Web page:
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Officials in Sudan Voice Concern Over Normalization with Israel

Officials in Sudan Voice Concern Over Normalization with Israel

Some Khartoum politicians not pleased with historic announcement

US President Donald Trump’s Friday night announcement of a pending deal to normalize relations between Israel and Sudan sparked a mixed bag of reactions in the African nation.

Over the weekend, several prominent Sudanese officials voiced opposition to the reported agreement, claiming the transitional government currently in place in Khartoum had no legal powers to strike such deals and vowing to fight the decision.

The most vocal critic of the government’s stated intentions was former prime minister Sadiq al-Mahdi, the last man to be democratically elected to the position prior to his ouster by the authoritarian Omar al-Bashir in 1989. Mahdi, who still heads the nation’s largest political party, slammed the move, warning that it “contradicts Sudanese national law” and would “ignit[e] … a new war.”

Other political actors, including several members of the Forces of Freedom and Change coalition which helped bring down Bashir in 2019, condemned the pending Israeli-Sudanese pact and threatened to form a united opposition group to battle the transitional government.

One [camp] is against the deal at this time and because of the circumstances. They feel that the new Sudanese government should not be pushed by Trump and others to dictate the country’s diplomatic relations

“There are broadly two camps [that oppose the agreement],” explains Dr. Annette Weber, senior researcher at the Middle East and Africa division of the German Institute for International and Security Affairs.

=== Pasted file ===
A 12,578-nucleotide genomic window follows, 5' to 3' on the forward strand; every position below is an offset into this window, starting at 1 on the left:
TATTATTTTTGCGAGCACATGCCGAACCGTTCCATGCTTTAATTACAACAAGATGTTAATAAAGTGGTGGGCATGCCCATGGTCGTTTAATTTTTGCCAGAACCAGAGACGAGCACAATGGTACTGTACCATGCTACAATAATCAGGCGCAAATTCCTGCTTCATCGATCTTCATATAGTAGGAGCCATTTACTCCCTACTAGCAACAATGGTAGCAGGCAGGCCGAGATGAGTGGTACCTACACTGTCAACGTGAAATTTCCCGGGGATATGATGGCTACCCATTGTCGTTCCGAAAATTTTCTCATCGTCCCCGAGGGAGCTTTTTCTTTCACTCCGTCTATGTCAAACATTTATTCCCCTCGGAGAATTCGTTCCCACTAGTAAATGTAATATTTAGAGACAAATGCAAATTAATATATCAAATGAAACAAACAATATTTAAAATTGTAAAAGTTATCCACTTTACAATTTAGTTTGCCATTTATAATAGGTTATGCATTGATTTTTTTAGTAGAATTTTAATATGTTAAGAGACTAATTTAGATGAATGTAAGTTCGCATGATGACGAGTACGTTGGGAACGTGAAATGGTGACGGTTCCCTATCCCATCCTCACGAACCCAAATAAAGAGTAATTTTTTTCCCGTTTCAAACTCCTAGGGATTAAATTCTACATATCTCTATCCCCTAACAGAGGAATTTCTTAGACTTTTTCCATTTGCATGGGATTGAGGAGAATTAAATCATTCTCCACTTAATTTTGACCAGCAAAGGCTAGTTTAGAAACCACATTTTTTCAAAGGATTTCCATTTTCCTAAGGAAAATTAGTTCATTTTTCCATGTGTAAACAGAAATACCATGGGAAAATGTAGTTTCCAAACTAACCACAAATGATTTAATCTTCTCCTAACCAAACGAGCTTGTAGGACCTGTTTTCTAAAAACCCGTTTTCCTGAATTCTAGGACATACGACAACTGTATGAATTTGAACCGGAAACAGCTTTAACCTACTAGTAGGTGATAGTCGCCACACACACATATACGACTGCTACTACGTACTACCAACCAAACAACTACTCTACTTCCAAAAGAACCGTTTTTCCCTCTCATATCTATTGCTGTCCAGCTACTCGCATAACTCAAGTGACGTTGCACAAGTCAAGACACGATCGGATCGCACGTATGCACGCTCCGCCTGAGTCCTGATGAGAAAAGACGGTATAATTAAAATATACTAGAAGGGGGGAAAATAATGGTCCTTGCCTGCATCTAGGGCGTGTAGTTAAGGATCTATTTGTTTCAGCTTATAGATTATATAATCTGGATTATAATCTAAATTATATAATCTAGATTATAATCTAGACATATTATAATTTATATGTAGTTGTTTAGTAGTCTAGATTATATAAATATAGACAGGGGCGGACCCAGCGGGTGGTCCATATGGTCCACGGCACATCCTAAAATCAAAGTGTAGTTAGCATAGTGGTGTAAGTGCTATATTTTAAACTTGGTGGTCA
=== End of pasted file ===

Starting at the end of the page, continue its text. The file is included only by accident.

“One [camp] is against the deal at this time and because of the circumstances,” Dr. Weber told The Media Line. “This camp is mainly younger people and the civilians in the government and those who brought the revolution. They feel that the new Sudanese government should not be pushed by Trump and others to dictate the country’s diplomatic relations. They have no general problem with Israel but with the normalization as a precondition for the removal of Sudan from [the State Sponsors of Terrorism list].

“Also, because the parliament of Sudan is not yet functional, the feeling is that the decision was made without the mandate of the people.”

According to Weber, the second camp consists of Islamists, who oppose normalizing relations with the Jewish state of Israel out of ideological motives and see the move as a betrayal of their ideals.

On Saturday, dozens of Khartoum residents took to the streets, protesting Trump’s announcement of the imminent detente. The crowds expressed support for the people of Palestine and stressed their right for an independent state. The Palestinian Authority on Saturday accused Sudan of joining the United Arab Emirates and Bahrain in forsaking the Palestinian cause.

Last month, Israel signed similar agreements with the two Gulf states, by which diplomatic and trade relations would be normalized after decades of public hostility.

Compared to the UAE or even Bahrain, there’s more work to be done [in Sudan] in terms of public opinion toward Israel